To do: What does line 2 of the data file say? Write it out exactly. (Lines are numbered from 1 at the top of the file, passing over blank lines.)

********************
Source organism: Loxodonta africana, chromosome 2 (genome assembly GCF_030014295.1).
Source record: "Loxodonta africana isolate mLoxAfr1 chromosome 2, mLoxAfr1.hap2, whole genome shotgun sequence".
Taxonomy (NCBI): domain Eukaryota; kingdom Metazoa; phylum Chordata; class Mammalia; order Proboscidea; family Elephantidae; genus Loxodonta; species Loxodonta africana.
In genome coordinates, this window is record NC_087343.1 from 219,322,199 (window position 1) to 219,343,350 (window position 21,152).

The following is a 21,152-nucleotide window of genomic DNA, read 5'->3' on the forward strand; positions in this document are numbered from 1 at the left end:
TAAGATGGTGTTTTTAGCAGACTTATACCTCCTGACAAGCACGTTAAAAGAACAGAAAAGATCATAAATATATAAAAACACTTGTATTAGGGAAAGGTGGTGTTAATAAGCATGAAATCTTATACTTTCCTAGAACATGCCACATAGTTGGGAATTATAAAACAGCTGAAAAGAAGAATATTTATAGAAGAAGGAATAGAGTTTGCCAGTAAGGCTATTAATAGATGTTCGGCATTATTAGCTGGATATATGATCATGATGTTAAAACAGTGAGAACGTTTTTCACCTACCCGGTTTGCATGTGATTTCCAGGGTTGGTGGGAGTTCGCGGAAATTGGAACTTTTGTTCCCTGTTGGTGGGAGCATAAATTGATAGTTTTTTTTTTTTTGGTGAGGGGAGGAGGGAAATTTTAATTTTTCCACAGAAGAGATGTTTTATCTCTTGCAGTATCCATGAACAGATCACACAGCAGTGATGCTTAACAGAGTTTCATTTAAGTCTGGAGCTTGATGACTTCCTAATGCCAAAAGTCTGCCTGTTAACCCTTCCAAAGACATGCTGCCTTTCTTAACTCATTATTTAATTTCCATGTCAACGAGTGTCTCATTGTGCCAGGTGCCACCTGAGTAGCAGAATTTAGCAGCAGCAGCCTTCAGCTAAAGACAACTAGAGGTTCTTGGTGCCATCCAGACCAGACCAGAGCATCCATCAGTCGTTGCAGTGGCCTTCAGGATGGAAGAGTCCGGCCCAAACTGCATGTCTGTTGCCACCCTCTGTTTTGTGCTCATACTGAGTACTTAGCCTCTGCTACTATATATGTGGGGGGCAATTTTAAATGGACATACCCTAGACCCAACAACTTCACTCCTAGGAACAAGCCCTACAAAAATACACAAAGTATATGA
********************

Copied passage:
Source record: "Loxodonta africana isolate mLoxAfr1 chromosome 2, mLoxAfr1.hap2, whole genome shotgun sequence".